We recently heard insights from IT experts about the dangers presented by vulnerabilities in their internal user base and processes, such as password weakness and the challenges of balancing flexible work and BYOD with creating secure systems.
However, the other very real side of the security coin is external threats and data breaches. How do CTOs and CIOs protect against ever-evolving enemies and malicious technologies designed to hold your data hostage?
In part two of our series on what keeps IT up at night, let’s take a look at some of the answers we received from IT experts about how to deal with the cyber enemies at the gates.
Salo Fajer, CTO of Digital Guardian, states that, “External threats are getting more sophisticated in nature, to the point where even the White House fell victim to a targeted attack this year. One of the more common techniques used by hackers is spear-phishing, where malicious emails targeting a specific user or organization is sent, then quickly infecting systems and gaining access to corporations’ networks and sensitive data.”
Joshua Crumbaugh, director of penetration testing at Tangible Security, explains the dangers of poorly managed patches and updates, stating that, “Poor patch management can open a corporation up to vulnerabilities that allow an attacker remote access to their systems and data.” He goes on to explore the dangers of unknown or unpatched vendor vulnerabilities, adding that, “These vulnerabilities are very difficult to protect against since they are known only to the attacker who is targeting your network and not to the vendors who are patching security vulnerabilities.”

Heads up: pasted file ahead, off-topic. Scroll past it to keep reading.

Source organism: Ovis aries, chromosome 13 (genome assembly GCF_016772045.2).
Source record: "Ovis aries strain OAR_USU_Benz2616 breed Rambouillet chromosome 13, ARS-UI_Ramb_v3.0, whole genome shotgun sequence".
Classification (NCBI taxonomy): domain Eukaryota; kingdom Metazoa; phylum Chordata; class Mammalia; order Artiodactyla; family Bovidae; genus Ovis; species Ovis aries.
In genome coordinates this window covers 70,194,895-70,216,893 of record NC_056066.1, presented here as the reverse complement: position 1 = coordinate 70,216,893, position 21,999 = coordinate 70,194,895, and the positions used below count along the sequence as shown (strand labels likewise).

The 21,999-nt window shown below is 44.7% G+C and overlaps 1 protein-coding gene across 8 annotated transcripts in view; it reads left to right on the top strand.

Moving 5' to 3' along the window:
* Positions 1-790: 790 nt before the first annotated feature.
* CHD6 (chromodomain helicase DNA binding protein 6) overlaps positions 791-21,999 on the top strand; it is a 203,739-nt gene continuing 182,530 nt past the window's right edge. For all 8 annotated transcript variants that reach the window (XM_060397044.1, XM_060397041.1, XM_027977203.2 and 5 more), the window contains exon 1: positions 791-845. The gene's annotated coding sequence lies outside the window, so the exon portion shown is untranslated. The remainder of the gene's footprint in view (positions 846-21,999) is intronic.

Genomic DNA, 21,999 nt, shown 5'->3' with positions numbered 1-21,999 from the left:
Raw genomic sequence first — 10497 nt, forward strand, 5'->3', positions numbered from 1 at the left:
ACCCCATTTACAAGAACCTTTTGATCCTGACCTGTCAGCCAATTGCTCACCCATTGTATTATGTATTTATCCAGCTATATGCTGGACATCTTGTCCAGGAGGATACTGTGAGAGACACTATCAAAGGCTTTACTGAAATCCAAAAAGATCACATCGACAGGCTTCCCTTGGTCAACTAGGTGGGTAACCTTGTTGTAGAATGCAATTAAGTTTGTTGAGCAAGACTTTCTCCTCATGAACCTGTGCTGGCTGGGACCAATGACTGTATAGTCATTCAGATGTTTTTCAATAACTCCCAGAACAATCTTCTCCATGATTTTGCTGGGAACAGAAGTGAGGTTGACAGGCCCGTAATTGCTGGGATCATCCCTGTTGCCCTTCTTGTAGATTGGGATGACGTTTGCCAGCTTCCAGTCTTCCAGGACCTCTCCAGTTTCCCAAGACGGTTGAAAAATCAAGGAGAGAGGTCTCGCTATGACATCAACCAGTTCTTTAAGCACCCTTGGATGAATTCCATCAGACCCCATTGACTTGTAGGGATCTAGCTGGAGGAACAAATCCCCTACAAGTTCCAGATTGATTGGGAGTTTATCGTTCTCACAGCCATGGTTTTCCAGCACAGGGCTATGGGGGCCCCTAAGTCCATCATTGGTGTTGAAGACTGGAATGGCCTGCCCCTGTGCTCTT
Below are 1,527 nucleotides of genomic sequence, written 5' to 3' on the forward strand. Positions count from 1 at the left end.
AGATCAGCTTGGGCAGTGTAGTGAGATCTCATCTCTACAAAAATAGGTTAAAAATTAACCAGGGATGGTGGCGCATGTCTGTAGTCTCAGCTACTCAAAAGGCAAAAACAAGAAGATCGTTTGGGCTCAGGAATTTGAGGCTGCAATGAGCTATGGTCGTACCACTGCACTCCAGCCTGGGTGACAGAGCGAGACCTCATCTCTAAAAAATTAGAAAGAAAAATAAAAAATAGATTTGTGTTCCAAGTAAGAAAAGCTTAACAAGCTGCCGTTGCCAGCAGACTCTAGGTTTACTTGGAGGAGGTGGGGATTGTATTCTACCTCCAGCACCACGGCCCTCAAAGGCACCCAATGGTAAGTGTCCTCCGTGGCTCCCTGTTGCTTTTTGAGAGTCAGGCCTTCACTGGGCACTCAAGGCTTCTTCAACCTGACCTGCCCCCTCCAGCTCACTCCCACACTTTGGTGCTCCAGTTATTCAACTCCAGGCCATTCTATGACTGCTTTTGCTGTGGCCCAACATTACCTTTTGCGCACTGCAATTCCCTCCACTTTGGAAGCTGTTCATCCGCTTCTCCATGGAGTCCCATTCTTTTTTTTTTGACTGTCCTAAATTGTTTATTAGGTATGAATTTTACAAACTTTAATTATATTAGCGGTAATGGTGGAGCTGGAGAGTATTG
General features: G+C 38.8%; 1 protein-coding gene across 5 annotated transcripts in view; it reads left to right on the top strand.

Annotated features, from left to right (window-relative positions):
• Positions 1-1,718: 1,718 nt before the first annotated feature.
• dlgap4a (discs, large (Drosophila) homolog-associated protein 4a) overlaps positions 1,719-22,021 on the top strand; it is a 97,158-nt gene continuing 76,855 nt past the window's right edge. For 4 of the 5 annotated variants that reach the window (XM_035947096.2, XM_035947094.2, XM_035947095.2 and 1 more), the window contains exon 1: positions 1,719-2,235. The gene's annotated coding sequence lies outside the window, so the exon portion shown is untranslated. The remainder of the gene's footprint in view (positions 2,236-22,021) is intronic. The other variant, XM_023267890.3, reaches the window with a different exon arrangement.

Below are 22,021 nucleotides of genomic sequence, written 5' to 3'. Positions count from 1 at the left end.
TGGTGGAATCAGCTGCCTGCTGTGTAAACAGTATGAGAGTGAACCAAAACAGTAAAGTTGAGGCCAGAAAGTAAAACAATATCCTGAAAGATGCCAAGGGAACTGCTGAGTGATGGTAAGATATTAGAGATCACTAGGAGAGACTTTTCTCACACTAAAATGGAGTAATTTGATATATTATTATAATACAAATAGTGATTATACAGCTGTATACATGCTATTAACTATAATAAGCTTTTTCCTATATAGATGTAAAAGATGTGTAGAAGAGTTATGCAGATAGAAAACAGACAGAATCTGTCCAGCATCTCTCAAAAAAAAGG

One of the more devious tools in hackers’ arsenals today is known as ransomware, designed to block access to a system or data until a sum of money is paid. Several of the experts that responded to our questions listed ransomware as a key threat that kept them up at night.
According to Shaun Murphy, founder of PrivateGiant, “Bad software enters your network and quickly goes through and starts encrypting all of your files. You’re not in control of the encryption process and thus cannot decrypt your files. Uh oh! They claim they will unlock your files for a price thus the name.”
Brandon Allgood, CTO of Numerate, Inc. made a key point about how widespread the danger of ransom attacks is, adding that with ransomware, “anyone can be a victim, even if you have no user data.”
And Ryan Armstrong, director of IT support of Miles Technologies explores the importance of accepting the possibility of a hack and being prepared, saying that, “Malware…can bring a company to its knees and result in paying off hackers or losing data completely. Have we mitigated the possibility of infection enough? Knowing that it’s impossible to stop every possible method of infection, do we have sufficient systems in place to recover quickly if something does happen?”
Finally, there’s the problem of future-proofing, of always trying to stay ahead of an enemy that’s constantly evolving and developing new tactics. Let’s go back to Ryan Armstrong who sums up that problem well:
“What effect will tomorrow’s exploit have? We’ve done everything we can to prevent and mitigate known concerns but are we ready to quickly learn about and respond to the next exploit? Malware…crippled networks within minutes in the past, how quickly could we address something like that if it were to appear again?”
Do these problems ring true for your organization, or are there other enemies you’re concerned about fighting? Let us know in the comments below.
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This post originally appeared on CIO.com’s Collaboration Nation blog, sponsored by PGi.